Fairfield Ledger

Mt. Pleasant News   Wash Journal
Neighbors Growing Together | May 25, 2018

City approves citywide garage sale

By Nicole Major, Ledger staff writer | Aug 15, 2017
Photo by: NICOLE MAJOR/Ledger photo Fairfield City Engineer Melanie Carlson addresses the city council Monday night.

During public appearances at Monday’s city council meeting, Carrie Brownlee requested approval for a Relay for Life sponsored citywide garage sale. Council members considered and approved the event, which will take place alongside Kiwanis Kids’ Day Sept. 16.

Fairfield Mayor Ed Malloy said it was good to see that the garage sale, which has gone on for several years to support Relay for Life, would be back.

“It’s for a good cause,” he said.

Fairfield resident John C. Miller also approached council with an idea of adding signage for narrow streets south of Burlington Avenue. Miller said he lives near Fillmore Avenue, and that he noticed streets are narrower south of Burlington because cars are parked along the street.

“The parked vehicles make the streets narrower,” he said, adding that northbound vehicles would have the right of way if there were cars parked on that side.

Miller suggested that since widening the streets would cost the city a lot of money, signage letting drivers know that northbound traffic had the right-of-way might be a cheaper option.

Miller said it might cost, “$100 per sign. I’m not sure.”

He said that he wanted to offer the suggestion and he welcomed people to comment or offer other suggestions.

Malloy thanked him for bringing it to council’s attention, and said he understood the “bottle neck” and the dance that could occur when there is traffic on both sides of the narrow streets.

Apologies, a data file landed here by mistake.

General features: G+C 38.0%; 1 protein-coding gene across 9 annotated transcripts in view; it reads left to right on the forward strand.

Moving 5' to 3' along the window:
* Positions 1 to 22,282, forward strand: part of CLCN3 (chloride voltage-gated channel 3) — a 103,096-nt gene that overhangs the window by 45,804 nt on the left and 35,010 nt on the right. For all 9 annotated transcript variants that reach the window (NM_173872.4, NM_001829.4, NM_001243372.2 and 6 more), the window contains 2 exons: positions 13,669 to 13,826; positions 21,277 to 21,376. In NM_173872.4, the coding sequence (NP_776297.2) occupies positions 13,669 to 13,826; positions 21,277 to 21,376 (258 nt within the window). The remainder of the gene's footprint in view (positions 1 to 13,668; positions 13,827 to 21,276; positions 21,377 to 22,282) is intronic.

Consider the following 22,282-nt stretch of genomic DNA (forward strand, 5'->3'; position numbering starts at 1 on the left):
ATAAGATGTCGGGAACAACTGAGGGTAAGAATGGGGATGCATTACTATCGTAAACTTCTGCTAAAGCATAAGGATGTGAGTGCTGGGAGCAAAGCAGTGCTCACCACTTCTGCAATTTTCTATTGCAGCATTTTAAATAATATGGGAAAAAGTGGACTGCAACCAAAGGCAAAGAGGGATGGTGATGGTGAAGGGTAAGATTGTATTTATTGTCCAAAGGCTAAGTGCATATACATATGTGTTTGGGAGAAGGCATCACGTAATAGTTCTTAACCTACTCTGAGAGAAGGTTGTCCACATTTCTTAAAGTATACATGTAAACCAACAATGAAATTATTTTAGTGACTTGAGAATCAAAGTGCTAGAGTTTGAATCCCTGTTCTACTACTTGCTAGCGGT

Malloy asked Fairfield Police Chief David Thomas his opinion about the matter.

“Usually, it’s just honking horns,” Thomas said, adding that he didn’t see a lot of accidents because of the narrower streets, but that he did see more intersection accidents.

“I’m not sure everybody [would] understand the signs ... it is a little out of character thinking about who has the right of way when traffic is approaching,” Malloy said.

“Traffic isn’t always on the same side of the street,” said councilor Daryn Hamilton. “To say that traffic going north on that particular street would always have the right-of-way is kind of a misnomer.”

Hamilton said northbound traffic could have the right-of-way on one block but not another block. He said he’s worked in the traffic industry for years, and that he had never heard of a sign telling drivers who had the right-of-way unless it was for an uncontrolled intersection or a roundabout.

“We all have to be neighborly in navigating our neighborhoods in traffic,” Malloy said, commenting that the concentrated areas around the square represented the oldest parts of the city.

In other news, the city approved Drish Construction for the Adams Avenue reconstruction project for just over $108,000. Drish offered the lowest of four bids.

City Engineer Melanie Carlson said the low bid was below the engineer’s estimate of $135,000, and that she had spoken with Drish about extending the pavement another 70 feet on Adams Avenue.

“[Adams Avenue] is on the street five-year plan,” Carlson said, adding that by getting the budget down, the city would be able to add the 70 feet for $14,000.

Malloy thanked the three other companies that bid on the project. Councilor Katy Anderson asked Carlson if there was concern that the bid was so low.

Carlson said the bids had been tight, and that they were eager to get to work and stay in town because they had lost the last bid by $78.

“They are just wanting to stay in town, and we appreciate our local contractors,” Carlson said.

Malloy agreed with the decision to accept the bid.

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